[Traditional concept holds that the pain unit consists of three neurons. The first of these, the primary nociceptive neuron, starts with the nociceptors and terminates in the dorsal spinal cord. The second one, called spinothalamic neuron, crosses over in front of the central canal and connects the dorsal horn with the thalamus. The third one, called thalamo- cortical neuron, terminates in the “pain centres” of the cerebral cortex. While this simplistic scheme is useful for didactic purposes, the actual situation is more complex. First, in the periphery it is only nociception that occurs, while pain is restricted to the levels of thalamus and the cortex. Second, pain results from interactions of excitation and inhibition, from divergence and convergence and from attention and distraction, in a diffuse and plastic system, characteristic for all levels of organization. This study describes the major cytochemical markers of primary nociceptive neurons followed by the presentation of recent data on the functional anatomy of nociception and pain, with special focus on the intrinsic antinociceptive system and the role of nitrogen oxide, opiate receptors, nociceptin and nocistatin. In addition to the classic intrinsic antinociceptive centres such as the periaqueductal gray matter and the raphe nuclei, roles of several recently discovered members of the antinociceptive system are discussed, such as the pretectal nucleus, the reticular formation, the nucleus accumbens, the nucleus tractus solitarii, the amygdala and the reticular thalamic nucleus, this latter being a coincidence detector and a centre for attention and distraction. The localisation of cortical centres involved in the generation of pain are presented based on the results of studies using imaging techniques, and the structural basis of corticospinal modulation is also outlined. Seven levels of nociception and pain are highlighted where pharmacological intervention may be successful, 1. the peripheral nociceptor, 2. the spinal ganglion, 3. the multisynaptic system of the dorsal horn, 4. the modulatory system of the brain stem, 5. the antinociceptive system, 6. the multisynaptic system of the thalamus, and 7. the cortical evaluating and localisation system that is also responsible for descending (inhibiting) control. The many levels of nociception and pain opens new ways both for pharmacological research and the general practitioner aiming to alleviate pain.]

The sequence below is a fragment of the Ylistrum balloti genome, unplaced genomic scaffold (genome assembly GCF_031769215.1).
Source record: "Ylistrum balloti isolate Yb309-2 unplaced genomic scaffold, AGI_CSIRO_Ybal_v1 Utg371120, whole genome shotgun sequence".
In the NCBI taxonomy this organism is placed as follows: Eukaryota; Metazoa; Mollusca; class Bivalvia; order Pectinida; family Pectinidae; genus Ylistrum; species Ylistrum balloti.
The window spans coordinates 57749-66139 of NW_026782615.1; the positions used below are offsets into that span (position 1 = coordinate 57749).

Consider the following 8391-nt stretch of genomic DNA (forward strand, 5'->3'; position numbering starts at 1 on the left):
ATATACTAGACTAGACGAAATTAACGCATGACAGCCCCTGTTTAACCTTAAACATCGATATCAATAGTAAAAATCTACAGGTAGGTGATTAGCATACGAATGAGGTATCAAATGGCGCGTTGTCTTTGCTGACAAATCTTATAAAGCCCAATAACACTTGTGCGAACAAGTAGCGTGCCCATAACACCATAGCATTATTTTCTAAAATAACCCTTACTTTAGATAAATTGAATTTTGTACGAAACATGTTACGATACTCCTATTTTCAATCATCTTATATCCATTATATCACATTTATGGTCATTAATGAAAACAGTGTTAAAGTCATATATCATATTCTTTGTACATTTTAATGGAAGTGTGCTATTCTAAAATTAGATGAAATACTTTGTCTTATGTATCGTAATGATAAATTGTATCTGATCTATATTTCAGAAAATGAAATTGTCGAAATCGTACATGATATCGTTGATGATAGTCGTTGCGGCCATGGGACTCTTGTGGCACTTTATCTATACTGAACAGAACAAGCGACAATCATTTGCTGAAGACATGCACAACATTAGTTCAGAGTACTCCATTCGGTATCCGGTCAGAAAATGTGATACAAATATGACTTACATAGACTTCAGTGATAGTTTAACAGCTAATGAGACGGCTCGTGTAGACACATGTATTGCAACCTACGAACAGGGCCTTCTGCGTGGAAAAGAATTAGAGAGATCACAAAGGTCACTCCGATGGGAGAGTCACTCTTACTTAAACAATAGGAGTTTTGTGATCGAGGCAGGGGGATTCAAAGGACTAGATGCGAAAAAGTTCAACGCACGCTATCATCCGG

Clinical Neuroscience


MOLNÁR Márk, CSUHAJ Roland, HORVÁTH Szabolcs, VASTAGH Ildikó, GAÁL Zsófia Anna, CZIGLER Balázs, BÁLINT Andrea, NAGY Zoltán